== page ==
The cartridge case

The cartridge case has two major functions. First, it holds together all the active components of the cartridge - the projectile, propellant and primer -ina waterproof container which is rugged enough to withstand rough handling, especially in automatic weapons. Second, when the gun is fired, the cartridge case is expanded by the pressure against the walls of the firing chamber, forming a gas-tight seal which prevents any propellant gas from seeping back into the gun mechanism - and possibly into the firer's face.

The second function explains why brass is still the most popular material for small-arms cartridge cases, despite its weight and cost. Standard cartridge brass (70% copper, 30% zinc) has exactly the right characteristics in that it expands instantly to form a seal without being split open. Nowadays steel is normally used in larger cannon, particularly linear-action guns with a high rate of fire, because its extra strength is better at coping with the violent treatment the cartridge is given by the loading mechanism. It is also slightly lighter and cheaper. However, it requires more protection against corrosion and, being less resilient, forms a less perfect seal on firing. This is a potential disadvantage in turret-mounted applications as it means that more propellant gas might seep back into the turret.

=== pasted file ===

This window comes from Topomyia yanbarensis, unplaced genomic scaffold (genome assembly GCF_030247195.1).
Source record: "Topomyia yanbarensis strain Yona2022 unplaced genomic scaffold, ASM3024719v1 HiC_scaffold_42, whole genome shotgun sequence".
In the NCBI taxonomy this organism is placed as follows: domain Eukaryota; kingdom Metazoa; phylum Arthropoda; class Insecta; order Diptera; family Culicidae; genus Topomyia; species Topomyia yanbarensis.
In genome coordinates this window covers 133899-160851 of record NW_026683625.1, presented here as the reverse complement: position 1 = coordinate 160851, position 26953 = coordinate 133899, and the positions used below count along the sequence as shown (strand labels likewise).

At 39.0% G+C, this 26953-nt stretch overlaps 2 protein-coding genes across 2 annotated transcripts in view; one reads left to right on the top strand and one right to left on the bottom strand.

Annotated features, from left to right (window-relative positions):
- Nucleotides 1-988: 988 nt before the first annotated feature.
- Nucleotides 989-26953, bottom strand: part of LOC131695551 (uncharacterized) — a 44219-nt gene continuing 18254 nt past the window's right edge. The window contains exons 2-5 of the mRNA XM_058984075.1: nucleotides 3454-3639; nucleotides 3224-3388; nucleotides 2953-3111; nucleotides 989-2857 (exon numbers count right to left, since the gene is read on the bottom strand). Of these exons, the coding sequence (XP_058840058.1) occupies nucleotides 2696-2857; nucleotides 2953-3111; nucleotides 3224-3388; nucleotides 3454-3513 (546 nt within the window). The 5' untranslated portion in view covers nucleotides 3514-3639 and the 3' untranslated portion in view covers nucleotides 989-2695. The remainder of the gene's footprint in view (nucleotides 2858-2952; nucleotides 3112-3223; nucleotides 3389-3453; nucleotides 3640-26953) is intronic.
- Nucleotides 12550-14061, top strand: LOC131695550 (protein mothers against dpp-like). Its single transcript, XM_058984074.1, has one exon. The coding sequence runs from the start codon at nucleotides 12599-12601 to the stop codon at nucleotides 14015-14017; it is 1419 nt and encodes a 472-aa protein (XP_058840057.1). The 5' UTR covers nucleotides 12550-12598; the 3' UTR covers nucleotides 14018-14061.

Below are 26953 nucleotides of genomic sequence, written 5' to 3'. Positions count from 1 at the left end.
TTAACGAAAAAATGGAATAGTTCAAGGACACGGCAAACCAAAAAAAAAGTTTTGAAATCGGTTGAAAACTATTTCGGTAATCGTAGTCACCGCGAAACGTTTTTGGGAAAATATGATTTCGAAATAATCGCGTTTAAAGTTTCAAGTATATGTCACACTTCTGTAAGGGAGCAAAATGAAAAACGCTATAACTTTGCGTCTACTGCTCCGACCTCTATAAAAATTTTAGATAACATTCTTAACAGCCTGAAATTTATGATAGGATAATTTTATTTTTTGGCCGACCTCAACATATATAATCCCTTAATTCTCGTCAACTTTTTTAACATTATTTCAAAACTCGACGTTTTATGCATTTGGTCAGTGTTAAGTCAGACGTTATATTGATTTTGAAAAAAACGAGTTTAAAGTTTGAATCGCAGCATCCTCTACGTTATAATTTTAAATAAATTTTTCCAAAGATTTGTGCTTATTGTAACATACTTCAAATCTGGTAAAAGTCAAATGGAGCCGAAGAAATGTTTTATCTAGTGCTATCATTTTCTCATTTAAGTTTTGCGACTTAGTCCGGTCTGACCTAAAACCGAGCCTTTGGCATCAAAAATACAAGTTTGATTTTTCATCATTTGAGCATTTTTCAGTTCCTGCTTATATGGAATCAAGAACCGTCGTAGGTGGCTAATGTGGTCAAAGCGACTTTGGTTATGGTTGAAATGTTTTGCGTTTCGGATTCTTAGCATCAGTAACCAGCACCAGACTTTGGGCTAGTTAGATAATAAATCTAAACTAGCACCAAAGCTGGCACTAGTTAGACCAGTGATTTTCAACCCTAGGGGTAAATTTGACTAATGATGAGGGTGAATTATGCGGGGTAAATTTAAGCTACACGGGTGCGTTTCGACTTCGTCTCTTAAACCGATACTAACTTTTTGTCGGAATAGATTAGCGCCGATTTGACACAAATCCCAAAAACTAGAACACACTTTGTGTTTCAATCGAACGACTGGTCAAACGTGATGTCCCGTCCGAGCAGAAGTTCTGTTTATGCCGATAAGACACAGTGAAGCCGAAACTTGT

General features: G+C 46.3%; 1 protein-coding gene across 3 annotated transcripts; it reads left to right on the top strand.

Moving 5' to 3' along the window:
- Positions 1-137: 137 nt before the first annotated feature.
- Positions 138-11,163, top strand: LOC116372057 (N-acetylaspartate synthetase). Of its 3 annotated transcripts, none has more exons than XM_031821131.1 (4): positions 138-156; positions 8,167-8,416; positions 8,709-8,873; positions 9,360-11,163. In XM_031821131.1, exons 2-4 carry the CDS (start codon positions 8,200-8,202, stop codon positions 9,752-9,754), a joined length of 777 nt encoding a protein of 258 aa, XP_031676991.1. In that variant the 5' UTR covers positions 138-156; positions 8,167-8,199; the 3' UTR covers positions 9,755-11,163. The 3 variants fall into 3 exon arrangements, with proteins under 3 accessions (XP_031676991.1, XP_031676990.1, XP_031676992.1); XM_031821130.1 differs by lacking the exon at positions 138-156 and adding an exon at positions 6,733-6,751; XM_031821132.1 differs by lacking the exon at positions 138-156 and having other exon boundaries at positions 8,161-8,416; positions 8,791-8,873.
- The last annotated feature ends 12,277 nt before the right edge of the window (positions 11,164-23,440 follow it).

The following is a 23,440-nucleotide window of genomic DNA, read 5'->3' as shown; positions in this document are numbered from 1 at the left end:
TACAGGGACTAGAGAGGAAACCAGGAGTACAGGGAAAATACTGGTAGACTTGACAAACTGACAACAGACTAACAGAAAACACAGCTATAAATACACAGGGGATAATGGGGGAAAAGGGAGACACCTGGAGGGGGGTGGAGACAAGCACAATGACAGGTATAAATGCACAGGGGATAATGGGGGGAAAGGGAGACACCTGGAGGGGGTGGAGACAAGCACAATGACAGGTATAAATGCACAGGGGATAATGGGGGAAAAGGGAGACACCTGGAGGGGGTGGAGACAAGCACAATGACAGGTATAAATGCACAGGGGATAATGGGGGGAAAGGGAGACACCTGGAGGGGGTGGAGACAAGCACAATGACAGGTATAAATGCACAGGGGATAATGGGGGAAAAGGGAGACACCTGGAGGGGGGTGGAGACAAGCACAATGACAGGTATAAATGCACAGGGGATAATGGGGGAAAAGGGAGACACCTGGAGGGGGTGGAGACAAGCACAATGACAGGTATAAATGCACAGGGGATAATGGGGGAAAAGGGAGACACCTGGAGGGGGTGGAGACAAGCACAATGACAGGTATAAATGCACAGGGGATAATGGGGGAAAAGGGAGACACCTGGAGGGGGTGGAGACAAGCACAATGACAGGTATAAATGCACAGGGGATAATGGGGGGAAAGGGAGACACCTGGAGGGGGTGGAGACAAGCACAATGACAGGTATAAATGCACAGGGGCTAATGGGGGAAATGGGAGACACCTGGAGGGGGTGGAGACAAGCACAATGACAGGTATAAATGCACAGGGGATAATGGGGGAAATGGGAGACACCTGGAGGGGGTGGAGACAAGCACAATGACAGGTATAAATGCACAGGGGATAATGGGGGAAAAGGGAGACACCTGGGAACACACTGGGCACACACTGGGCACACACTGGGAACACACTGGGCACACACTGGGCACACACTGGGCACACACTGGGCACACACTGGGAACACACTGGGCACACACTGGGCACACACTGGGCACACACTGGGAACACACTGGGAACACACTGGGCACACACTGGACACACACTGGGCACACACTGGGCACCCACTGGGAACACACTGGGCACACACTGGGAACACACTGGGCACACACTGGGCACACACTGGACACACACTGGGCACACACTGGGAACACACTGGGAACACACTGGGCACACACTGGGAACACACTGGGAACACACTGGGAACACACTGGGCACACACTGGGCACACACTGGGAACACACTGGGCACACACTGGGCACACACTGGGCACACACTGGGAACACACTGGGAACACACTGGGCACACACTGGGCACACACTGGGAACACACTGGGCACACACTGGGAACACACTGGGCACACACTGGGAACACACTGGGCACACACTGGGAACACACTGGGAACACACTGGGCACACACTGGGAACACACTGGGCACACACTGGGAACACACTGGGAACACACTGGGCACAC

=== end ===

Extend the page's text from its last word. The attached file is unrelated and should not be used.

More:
Light alloy has even more attractions (it saves 25-38% of the total weight of a cartridge) but for a longtime it proved very difficult to achieve satisfactory results with this material and it has only recently come into common use. The first and most notable example is the 30 X 173 ammunition for the General Electric GAU-8/A fitted to the A-10 aircraft. This has such a large ammunition capacity that a weight saving of over 270kg is achieved compared with the Oerlikon KCAs dimensionally similar steel-cased rounds (the actual difference in empty case weight being 143g instead of 350g). Light-alloy ammunition in this calibre is also used in the Mauser MK30 (the weight of a complete HE/I cartridge being 670g compared with 890g for the steel-cased rounds) and has been developed for the 30 X 113B used in the M230 chain gun.

The earliest cartridge cases were made in more than one piece, typically an iron head to which was fixed a tube made from coiled brass. These were very much an interim measure, soon replaced by the one-piece case which has been universal since the latter part of the nineteenth century. This is formed by discs, punched from a thick sheet of metal, being repeatedly "drawn* - that is, mechanically pressed into a hollow shape, until the desired case shape has been achieved. At the same time, information such as the cartridge designation, maker and year of manufacture are stamped into the head. The final operation is usually the cutting of the extractor groove close to the head.

20mm Machine Gun Brass Casing Bullet
Headstamp for 20mm Madsen, made by Kynoch in 1954 and loaded with an armour-piercing tracer projectile (not all headstamps are so helpful!)
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